A brief and well-deserved break from the scandals which have been reverberating around County Hall to look at what the council is doing to sport in the county.
Listeners to Friday's edition of Taro'r Post on Radio Cymru (available here for a few more days) heard how a number of rugby clubs in Carmarthenshire are very worried about the impact of massive increases in charges for the use council owned sports facilities.
Apart from giving young people an opportunity to keep fit and take part in a team sport, the small local clubs are where talent is nurtured and developed, and then fed into the regional and national game.
The programme concentrated on one club in particular in Tumble. Tumble RFC receives an annual grant of just over £3,000 from the WRU, and it has to rely on local sponsors to make up the difference between its income from the WRU and its costs. A spokesman for the club, Steve Evans, said that the club simply did not have the money to pay the proposed new charges.
For its part the council issued a reheated version of a statement put out recently in the name of the council leader, Kevin Madge, saying this was all about creating a level playing field and fairness. Under the community asset transfer scheme, communities were being empowered to take over the running of local facilities, etc., etc.
The spokesman for Tumble, who was clearly reluctant to get caught up in what he called "the politics", gently took the council's claims apart. The community asset transfer scheme was not about transferring freeholds but leaseholds, and what the county council was proposing was for the local Community Council rather than the club to take out a lease. The leasehold on offer was just 21 years (compare that with the leaseholds of 150 years and 99 years awarded to the Scarlets and Towy Community Church respectively).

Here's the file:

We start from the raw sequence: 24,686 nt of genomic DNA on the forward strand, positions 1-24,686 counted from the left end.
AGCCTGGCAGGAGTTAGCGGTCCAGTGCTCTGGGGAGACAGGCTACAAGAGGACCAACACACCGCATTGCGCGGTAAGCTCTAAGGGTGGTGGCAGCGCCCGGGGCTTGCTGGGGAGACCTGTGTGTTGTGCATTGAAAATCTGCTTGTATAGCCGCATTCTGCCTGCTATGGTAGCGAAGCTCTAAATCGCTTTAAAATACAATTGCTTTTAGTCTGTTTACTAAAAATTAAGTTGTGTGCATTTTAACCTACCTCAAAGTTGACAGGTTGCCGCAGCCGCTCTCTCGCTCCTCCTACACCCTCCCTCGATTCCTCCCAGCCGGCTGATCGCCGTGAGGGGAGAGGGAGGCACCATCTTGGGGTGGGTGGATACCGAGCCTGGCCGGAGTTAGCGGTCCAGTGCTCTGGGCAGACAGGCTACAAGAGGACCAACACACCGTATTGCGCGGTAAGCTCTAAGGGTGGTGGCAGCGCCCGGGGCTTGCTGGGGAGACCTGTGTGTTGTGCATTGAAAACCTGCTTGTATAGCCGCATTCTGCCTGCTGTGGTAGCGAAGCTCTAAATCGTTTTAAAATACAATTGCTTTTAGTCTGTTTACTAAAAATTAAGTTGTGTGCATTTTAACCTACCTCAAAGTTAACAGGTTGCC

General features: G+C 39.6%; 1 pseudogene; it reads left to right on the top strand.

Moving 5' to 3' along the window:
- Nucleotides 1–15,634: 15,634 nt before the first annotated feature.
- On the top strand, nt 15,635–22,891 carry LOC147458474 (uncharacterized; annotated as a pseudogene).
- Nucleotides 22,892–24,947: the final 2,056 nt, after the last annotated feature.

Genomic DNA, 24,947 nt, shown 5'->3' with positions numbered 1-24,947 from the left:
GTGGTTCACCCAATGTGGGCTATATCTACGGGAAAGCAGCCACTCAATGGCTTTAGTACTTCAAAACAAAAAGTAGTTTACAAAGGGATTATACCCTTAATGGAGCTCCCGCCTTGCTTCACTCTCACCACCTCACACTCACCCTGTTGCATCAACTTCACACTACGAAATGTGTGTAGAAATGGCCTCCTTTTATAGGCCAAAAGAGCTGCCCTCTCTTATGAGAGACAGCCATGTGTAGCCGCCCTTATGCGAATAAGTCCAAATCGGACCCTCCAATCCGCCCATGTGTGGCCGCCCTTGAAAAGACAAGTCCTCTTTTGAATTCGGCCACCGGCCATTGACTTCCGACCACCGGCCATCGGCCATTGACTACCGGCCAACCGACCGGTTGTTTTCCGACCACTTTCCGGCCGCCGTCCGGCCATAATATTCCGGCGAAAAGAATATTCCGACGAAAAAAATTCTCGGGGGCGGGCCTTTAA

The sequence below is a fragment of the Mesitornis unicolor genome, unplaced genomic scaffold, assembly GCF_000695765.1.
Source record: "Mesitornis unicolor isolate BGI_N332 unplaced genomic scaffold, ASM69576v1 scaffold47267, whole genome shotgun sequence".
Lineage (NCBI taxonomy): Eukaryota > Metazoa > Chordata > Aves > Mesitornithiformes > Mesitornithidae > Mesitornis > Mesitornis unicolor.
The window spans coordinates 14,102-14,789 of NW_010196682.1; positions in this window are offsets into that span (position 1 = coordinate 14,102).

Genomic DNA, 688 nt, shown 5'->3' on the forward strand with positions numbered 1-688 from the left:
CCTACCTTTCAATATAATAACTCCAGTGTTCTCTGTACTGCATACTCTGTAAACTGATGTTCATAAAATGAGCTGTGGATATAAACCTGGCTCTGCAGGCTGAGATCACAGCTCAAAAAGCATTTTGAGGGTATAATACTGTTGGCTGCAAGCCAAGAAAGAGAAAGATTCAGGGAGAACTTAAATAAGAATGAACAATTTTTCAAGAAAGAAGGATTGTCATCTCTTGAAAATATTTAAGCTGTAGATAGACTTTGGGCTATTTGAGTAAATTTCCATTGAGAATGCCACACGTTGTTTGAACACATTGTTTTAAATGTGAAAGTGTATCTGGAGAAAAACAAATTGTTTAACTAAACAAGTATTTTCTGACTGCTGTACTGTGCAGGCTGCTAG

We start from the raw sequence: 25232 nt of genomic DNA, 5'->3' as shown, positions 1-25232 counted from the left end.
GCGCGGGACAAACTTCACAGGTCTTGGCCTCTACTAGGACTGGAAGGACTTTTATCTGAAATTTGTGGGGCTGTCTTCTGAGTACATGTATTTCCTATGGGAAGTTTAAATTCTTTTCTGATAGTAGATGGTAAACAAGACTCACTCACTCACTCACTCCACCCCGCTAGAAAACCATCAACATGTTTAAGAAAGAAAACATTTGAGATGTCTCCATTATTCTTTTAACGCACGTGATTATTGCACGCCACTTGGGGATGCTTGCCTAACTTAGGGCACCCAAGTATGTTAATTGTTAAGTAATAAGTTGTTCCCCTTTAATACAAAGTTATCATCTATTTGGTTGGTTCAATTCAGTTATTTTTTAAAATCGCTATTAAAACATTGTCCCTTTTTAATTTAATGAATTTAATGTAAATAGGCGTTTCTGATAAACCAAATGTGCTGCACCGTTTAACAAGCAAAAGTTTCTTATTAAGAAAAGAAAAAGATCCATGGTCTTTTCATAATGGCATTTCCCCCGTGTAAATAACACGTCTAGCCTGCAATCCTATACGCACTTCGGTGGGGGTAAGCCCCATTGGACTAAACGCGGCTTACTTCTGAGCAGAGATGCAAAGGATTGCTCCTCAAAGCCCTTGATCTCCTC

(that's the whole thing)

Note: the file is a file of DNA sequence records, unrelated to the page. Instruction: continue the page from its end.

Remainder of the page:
Another option would be for the club to carry on as at present, but to pay the true cost of maintaining the facility. The club has asked the council to provide a breakdown of the costs, but it has not had an answer, and the same situation is facing other users of the park, including soccer and bowls.
It was clear from the interview that the club had done its homework. They had even found out that it would be cheaper for the club to move out and use the facilities in Parc y Scarlets. Whereas the club will be asked to pay around £500 a week to the council, they could use the Scarlets training facilities for just £90.
The council would no doubt be delighted if all the village clubs upped sticks and relocated to Parc y Scarlets, but that would not be practical or feasible, and the huge discrepancy in costs speaks volumes.
The local soccer club is also being asked to pay £500 a week for the use of the park, and Mr Evans not unsurprisingly wondered whether it was really costing the county council £1,000 a week to maintain the grounds, and how it arrived at these figures.
While the council says that it is just bringing charges in line with what other councils are doing, Mr Evans said that the club had contacted other counties, and that they have different figures.
At the end of the interview the presenter, Garry Owen, summarised the costs. Currently, the club is paying £49 for a game and £29 per training session. This is set to rise to £235 for a game and £140 per training session. In the case of the junior team charges will rise from £23 to £95 per session.
Charges for a 40 week season for the junior team will therefore rise from £920 per year at present to £3,800 a year.
As Kevin Madge said, it's all about creating a level playing field.